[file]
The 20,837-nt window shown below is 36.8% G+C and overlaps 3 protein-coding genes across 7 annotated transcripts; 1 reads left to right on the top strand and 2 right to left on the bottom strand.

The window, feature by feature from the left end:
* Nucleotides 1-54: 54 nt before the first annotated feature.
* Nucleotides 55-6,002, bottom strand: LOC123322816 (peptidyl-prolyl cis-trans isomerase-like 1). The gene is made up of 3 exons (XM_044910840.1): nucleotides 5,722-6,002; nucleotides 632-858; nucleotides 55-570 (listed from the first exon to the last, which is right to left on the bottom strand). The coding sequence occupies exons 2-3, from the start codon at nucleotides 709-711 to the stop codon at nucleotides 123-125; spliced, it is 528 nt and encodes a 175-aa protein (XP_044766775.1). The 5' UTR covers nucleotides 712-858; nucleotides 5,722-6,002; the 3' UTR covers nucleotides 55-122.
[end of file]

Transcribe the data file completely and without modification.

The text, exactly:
The 20,837-nt window shown below is 36.8% G+C and overlaps 3 protein-coding genes across 7 annotated transcripts; 1 reads left to right on the top strand and 2 right to left on the bottom strand.

The window, feature by feature from the left end:
* Nucleotides 1-54: 54 nt before the first annotated feature.
* Nucleotides 55-6,002, bottom strand: LOC123322816 (peptidyl-prolyl cis-trans isomerase-like 1). The gene is made up of 3 exons (XM_044910840.1): nucleotides 5,722-6,002; nucleotides 632-858; nucleotides 55-570 (listed from the first exon to the last, which is right to left on the bottom strand). The coding sequence occupies exons 2-3, from the start codon at nucleotides 709-711 to the stop codon at nucleotides 123-125; spliced, it is 528 nt and encodes a 175-aa protein (XP_044766775.1). The 5' UTR covers nucleotides 712-858; nucleotides 5,722-6,002; the 3' UTR covers nucleotides 55-122.